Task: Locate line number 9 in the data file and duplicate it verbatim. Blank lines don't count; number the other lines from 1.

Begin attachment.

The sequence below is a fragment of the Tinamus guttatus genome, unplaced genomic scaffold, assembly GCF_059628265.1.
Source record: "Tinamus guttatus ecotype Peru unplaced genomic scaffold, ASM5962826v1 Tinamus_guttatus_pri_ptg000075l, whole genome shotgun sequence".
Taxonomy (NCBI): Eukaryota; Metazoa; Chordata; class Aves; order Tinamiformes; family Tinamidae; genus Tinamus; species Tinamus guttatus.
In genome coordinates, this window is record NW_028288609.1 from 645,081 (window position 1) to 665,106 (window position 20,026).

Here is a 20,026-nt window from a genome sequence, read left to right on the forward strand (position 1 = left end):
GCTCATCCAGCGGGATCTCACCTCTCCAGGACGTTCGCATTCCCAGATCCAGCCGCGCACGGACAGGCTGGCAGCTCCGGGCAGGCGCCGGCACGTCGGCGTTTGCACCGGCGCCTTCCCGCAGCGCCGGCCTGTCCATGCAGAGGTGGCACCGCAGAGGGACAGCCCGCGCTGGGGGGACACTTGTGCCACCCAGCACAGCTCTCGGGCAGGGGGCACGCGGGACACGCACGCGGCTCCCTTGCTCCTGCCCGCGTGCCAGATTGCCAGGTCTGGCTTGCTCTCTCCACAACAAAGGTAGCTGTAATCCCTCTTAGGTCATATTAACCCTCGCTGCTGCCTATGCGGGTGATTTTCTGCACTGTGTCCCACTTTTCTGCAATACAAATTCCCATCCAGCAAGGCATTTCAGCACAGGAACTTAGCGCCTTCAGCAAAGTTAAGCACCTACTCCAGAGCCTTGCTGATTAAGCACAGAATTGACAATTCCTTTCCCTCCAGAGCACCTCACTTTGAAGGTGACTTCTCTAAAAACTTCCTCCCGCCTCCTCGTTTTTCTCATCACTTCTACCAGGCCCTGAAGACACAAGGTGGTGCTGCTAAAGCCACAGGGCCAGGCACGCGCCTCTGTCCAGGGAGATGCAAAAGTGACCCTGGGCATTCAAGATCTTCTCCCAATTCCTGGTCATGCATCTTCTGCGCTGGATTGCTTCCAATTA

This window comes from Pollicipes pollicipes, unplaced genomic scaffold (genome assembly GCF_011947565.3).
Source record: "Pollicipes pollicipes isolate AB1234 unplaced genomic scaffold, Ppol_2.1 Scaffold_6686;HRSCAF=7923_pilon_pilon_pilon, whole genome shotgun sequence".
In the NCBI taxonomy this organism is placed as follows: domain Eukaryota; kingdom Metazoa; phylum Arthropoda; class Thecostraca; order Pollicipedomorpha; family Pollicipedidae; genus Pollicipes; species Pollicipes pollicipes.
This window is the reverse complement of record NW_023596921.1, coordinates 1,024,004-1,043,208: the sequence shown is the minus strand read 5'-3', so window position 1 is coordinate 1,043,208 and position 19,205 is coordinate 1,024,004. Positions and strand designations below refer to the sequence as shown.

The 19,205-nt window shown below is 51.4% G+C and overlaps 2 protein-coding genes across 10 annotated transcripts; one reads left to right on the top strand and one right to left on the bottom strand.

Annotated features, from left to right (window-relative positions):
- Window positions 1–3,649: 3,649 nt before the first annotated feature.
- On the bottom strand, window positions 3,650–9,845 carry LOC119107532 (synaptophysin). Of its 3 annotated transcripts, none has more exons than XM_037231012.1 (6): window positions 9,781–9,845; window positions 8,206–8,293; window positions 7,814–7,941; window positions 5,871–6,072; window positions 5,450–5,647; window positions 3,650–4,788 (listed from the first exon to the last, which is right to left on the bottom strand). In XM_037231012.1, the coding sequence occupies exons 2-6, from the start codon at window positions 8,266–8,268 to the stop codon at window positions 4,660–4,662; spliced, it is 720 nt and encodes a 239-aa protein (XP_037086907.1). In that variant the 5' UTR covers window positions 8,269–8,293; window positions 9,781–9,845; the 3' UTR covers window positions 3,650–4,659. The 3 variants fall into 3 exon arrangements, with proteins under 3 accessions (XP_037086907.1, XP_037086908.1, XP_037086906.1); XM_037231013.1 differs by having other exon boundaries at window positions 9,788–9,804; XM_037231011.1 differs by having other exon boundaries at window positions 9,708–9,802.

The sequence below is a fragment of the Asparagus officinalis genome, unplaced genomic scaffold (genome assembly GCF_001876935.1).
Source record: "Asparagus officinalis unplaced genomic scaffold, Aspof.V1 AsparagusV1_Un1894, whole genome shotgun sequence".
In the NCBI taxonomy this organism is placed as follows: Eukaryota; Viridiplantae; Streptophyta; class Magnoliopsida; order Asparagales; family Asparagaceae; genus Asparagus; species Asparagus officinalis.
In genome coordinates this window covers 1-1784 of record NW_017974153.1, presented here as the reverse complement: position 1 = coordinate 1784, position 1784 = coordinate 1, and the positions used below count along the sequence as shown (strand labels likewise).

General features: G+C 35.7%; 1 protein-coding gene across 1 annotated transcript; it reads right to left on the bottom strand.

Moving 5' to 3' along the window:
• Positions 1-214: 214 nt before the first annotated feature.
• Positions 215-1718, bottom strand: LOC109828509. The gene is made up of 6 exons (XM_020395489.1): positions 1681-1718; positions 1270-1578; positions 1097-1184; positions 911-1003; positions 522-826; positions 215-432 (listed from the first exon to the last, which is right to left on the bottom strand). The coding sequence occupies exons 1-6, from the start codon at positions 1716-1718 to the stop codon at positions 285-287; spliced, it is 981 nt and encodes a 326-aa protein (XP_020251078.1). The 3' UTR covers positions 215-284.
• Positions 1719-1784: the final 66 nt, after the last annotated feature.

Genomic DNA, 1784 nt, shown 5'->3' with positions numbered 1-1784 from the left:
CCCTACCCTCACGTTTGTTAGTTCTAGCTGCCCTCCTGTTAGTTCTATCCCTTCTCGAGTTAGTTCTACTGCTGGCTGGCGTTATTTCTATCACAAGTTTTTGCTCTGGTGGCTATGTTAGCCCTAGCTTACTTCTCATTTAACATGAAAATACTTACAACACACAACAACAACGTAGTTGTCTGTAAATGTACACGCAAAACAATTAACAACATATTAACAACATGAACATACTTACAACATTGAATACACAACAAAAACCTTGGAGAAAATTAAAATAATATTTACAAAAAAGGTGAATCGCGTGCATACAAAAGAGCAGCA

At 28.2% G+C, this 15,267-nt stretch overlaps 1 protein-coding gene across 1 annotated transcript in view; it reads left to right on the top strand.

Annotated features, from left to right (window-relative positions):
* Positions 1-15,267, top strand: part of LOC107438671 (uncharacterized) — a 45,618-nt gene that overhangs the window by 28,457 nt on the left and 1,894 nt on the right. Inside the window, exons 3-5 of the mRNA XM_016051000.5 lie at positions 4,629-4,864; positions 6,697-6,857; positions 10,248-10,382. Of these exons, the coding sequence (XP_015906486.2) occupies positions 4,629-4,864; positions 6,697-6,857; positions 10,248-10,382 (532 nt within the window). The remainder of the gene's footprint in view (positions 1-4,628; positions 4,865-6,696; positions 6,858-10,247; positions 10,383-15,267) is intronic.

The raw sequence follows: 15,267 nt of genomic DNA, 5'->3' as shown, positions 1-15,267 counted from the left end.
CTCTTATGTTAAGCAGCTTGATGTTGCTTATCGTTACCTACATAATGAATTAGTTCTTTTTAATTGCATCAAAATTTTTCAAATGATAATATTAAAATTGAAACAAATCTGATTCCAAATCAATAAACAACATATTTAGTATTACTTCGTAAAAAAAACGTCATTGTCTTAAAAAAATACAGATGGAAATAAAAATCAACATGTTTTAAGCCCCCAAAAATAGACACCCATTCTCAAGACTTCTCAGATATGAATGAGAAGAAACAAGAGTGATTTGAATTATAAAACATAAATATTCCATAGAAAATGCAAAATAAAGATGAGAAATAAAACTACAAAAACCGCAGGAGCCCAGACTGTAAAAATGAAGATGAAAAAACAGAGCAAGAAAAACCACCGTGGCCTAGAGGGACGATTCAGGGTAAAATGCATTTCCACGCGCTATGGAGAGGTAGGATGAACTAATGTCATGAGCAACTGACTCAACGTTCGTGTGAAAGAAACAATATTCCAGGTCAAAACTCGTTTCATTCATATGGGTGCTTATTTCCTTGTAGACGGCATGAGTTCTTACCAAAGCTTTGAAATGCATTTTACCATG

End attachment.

In the NCBI taxonomy this organism is placed as follows: domain Eukaryota; kingdom Metazoa; phylum Arthropoda; class Thecostraca; order Pollicipedomorpha; family Pollicipedidae; genus Pollicipes; species Pollicipes pollicipes.